News July 25, 2018 at 03:35 am

The horrifying treatment of African fruit pickers in Italy, where they are exploited and killed

Nduta Waweru July 25, 2018 at 03:35 am

July 25, 2018 at 03:35 am | News

A member of Médecins Sans Frontières talks to an African worker in a makeshift camp in the countryside near the village of Rignano Garganico, southern Italy. Photograph: Tony Gentile/Reuters

The migration of Africans to Europe is one of the toughest journeys as some lose their lives in the waters of the Mediterranean or get turned away once they land in Europe.

For those who make it, they have to adopt a new form of survival.  They not only need to look for work but also avoid deportation. Work without papers is rare and far in between, and many opt for any types of jobs, usually those shunned by Europeans.

One of these jobs is fruit picking in Italy.

The job comes with low wages but is relatively easy to get because Italians have moved from the countryside and have refused to work with such little money.

According to an Aljazeera report, about 2,500 African migrants work in Rosarno, an agricultural hub where fruits such as tangerines, oranges, olives and kiwis thrive.

African immigrant labourers (photo: EPA/FRANCO CUFAR)

But life for these immigrants is far from ideal. They live in shacks made from wood, cardboard and metal.  They have neither water nor electricity and have had to build their own makeshift toilets or relieve themselves in the fields.

Aside from these pitiful living conditions, the migrants have also had to deal with racism and exploitation by the Italians.

There have been protests over racial attacks on workers, including what was termed as ‘ethnic cleansing’ in the area.  and as recent as last month, a gunman opened fire on a few immigrants who were collecting scrap metal.

The workers are signed up in a system known as ‘caporalato‘ also called gangmaster, where legal and illegal migrants are put into informal labour groups that are then hired by landowners to harvest fruits and vegetables.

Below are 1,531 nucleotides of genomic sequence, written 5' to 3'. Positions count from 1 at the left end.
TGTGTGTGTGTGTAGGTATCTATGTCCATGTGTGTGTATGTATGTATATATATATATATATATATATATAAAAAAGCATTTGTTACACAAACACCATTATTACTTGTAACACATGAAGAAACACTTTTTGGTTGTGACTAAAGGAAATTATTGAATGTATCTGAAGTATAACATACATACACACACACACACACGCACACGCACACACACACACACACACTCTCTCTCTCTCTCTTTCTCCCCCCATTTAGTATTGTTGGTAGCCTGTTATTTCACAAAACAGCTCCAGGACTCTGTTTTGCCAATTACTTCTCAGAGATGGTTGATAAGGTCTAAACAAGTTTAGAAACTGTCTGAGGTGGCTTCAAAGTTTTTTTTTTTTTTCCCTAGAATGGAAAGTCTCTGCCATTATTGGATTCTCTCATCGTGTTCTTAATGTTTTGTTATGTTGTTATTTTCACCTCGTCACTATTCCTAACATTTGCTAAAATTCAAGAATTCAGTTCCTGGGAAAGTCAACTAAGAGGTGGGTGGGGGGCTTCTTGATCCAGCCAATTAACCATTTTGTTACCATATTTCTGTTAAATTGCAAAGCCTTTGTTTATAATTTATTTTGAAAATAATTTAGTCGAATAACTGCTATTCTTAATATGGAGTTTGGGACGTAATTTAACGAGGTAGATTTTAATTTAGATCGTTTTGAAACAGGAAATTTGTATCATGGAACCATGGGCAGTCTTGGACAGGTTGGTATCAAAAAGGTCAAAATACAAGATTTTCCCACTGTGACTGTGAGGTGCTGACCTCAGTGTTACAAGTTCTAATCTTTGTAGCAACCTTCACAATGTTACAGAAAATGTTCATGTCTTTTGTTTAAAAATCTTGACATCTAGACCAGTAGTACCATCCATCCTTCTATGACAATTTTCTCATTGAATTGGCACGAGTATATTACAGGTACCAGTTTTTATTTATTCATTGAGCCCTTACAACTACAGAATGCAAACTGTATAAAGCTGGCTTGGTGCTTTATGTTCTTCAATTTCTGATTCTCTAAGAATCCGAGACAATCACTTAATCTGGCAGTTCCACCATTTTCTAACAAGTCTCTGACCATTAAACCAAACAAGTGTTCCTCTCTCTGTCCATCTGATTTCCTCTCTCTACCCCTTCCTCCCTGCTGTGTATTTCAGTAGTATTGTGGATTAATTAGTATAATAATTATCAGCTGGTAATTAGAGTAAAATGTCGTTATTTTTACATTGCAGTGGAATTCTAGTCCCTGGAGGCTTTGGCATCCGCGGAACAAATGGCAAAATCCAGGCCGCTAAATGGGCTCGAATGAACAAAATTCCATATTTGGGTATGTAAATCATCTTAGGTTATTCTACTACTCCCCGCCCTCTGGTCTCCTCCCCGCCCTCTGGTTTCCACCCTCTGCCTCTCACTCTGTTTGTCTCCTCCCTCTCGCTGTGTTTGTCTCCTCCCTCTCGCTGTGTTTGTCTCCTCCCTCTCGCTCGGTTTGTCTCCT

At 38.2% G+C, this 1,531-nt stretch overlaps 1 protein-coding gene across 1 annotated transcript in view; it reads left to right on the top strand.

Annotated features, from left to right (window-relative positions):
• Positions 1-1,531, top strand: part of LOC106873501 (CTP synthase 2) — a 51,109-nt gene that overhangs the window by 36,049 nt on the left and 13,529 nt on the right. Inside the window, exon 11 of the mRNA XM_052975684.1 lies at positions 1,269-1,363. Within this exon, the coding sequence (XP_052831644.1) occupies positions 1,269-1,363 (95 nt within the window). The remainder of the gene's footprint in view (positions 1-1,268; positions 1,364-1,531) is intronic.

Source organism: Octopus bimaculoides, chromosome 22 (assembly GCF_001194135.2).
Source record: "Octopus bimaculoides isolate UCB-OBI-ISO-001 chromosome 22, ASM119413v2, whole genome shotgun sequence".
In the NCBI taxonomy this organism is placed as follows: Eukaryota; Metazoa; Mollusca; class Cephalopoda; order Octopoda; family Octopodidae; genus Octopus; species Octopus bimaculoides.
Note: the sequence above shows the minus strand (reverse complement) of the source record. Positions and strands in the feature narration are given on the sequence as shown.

Companies have been taken to court for benefiting from “conditions of absolute exploitation” and others have been investigated for contributing to the death of African workers, such as Mohammed Abdulla from Sudan who suffered a heart attack in 2015 as he worked under 40 degrees Celsius.

The caporalato system was outlawed but is still widespread across Italy, even after the government started a crackdown in 2016.

Migrant workers protesting gun attack in 2010 in Rosario. Photo: Void Network

Under the system, the workers earn as little as $1.17 (one euro) a day. They also miss out on resting days as they end up working on Sundays as well. Those who practice Islam would also be expected to work the same hours during Ramadan, and if they fainted no one would be available to help them.

In 2017, when the hours in some farms in Turin were increased without commensurate pay, a Cameroonian worker, Pierre Yvan Sagnet persuaded the other workers to down their tools. They were able to negotiate for better pay, but workers in other farms were not as lucky.

Rights groups have blamed supermarkets for the continuous exploitation of African migrant workers as they focus on quantity and cheap prices that make them competitive.

The treatment of African workers in Italy comes at a time when Europe is grappling with ‘immigration crisis’, with far-right minister Matteo Salvini calling for European Union Sea Mission to take immigrants elsewhere.

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